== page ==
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The Constitution and the Nation

A Revolution in Rights, 1937-2002


Christopher Waldrep and Lynne Curry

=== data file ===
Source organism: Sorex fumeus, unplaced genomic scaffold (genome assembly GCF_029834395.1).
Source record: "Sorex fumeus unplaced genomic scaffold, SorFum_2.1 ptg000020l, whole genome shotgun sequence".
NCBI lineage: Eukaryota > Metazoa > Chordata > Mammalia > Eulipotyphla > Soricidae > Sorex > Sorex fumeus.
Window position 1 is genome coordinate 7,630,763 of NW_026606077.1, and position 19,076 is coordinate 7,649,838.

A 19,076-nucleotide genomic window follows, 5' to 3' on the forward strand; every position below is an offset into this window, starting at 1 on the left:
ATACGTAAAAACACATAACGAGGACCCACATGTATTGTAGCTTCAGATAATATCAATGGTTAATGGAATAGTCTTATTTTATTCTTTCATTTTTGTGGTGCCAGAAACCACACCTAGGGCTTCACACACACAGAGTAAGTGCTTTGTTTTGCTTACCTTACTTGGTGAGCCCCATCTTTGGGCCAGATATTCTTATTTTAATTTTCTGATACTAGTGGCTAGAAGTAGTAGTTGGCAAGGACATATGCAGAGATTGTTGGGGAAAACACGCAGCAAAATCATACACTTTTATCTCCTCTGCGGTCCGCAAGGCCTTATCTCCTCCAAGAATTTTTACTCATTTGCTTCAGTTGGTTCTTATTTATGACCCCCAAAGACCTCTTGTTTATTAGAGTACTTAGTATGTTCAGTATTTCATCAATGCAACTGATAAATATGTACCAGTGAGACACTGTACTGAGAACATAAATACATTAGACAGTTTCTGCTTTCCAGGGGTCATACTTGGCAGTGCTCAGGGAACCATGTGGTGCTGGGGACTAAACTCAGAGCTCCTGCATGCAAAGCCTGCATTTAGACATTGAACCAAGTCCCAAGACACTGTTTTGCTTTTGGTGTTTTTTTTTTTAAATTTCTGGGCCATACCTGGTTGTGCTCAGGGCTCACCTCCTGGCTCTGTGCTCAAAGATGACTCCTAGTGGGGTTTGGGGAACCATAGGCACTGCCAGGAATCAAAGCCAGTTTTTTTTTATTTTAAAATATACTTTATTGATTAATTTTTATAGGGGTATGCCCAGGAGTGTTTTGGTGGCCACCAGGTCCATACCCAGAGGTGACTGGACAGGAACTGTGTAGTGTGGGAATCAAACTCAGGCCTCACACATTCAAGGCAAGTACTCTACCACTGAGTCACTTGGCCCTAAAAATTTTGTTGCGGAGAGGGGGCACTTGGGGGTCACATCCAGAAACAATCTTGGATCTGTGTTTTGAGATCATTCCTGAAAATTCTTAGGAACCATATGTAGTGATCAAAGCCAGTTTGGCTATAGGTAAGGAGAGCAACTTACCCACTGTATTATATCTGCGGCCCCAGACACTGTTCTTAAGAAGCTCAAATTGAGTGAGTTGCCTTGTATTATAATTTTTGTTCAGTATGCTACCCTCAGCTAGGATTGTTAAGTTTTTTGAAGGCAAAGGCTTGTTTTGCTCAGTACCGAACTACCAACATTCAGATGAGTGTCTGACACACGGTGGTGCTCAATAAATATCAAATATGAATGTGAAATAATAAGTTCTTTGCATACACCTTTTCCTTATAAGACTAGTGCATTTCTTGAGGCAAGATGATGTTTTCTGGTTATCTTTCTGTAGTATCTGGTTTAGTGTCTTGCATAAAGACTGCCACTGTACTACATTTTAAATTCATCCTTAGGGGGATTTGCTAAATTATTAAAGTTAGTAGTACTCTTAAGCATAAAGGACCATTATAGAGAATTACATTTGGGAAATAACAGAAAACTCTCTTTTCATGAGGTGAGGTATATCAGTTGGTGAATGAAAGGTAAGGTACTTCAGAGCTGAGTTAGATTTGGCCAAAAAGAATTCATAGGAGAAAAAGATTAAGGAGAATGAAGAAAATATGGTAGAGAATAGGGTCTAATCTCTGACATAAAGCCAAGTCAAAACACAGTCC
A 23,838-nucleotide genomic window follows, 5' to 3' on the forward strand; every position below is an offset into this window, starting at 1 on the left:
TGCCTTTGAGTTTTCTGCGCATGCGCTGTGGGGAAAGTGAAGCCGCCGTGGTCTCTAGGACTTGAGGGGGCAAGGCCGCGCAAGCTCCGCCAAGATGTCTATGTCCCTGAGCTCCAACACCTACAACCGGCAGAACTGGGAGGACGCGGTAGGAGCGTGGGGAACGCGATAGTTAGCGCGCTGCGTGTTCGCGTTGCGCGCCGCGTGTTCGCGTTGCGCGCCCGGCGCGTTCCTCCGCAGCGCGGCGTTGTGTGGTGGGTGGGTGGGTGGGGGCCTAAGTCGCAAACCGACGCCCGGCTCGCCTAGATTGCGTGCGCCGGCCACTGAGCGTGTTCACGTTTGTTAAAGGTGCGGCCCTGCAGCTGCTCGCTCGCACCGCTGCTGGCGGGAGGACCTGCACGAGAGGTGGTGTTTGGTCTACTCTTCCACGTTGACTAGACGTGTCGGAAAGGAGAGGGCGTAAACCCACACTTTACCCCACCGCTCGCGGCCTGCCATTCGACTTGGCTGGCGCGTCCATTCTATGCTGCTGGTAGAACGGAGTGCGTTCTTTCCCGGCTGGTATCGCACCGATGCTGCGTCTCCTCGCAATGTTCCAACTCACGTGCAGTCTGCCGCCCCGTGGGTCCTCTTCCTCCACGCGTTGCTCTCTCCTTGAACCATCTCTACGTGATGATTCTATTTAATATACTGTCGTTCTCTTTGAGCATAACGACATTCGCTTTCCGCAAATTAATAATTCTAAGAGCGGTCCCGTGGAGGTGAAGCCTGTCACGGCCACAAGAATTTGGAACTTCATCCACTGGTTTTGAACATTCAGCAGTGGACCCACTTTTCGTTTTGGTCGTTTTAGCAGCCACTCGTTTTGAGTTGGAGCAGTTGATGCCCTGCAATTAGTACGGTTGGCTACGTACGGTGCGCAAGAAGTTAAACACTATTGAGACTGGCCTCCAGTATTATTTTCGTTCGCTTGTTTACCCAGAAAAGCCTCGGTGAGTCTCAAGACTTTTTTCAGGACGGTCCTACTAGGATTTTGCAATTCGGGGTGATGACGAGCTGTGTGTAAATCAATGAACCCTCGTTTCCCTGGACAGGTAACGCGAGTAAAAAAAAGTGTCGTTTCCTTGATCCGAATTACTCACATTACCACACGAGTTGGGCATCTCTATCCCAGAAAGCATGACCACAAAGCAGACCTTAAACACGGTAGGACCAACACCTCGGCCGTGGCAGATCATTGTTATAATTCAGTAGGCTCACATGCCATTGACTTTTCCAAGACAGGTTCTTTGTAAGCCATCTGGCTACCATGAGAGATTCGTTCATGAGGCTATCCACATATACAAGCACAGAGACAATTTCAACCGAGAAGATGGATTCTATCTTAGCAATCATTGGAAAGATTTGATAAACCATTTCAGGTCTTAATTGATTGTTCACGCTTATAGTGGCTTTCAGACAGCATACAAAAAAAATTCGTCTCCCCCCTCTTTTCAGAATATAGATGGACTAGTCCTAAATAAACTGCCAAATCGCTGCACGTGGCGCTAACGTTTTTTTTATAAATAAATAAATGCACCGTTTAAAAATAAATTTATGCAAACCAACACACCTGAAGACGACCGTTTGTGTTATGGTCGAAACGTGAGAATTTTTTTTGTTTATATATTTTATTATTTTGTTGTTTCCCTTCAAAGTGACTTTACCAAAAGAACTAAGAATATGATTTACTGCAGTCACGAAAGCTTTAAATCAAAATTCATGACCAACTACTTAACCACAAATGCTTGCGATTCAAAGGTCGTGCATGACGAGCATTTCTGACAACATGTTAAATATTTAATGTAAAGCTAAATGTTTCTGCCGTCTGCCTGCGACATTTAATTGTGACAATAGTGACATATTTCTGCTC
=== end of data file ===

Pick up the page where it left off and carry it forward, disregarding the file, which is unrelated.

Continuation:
In 1937 the Supreme Court revolutionized American constitutionalism, sharply restricting the states’ powers and expanding those of the national government. In following years the civil rights movement caused further change, challenging American life with its demands for equal rights under the Constitution and protection by the federal government. The Vietnam War expanded and then contracted presidential power. In 2001, attacks organized by followers of Osama bin Laden on American cities revived presidential power, leading to new challenges to America’s constitutional heritage. This volume assembles the most important documents from American constitutional history from the depths of the Great Depression to the terrorist attacks on New York and Washington, D.C. on September 11, 2001. Through these important documents, American constitutional power can be seen surging and waning, but always responding to the drama of world events.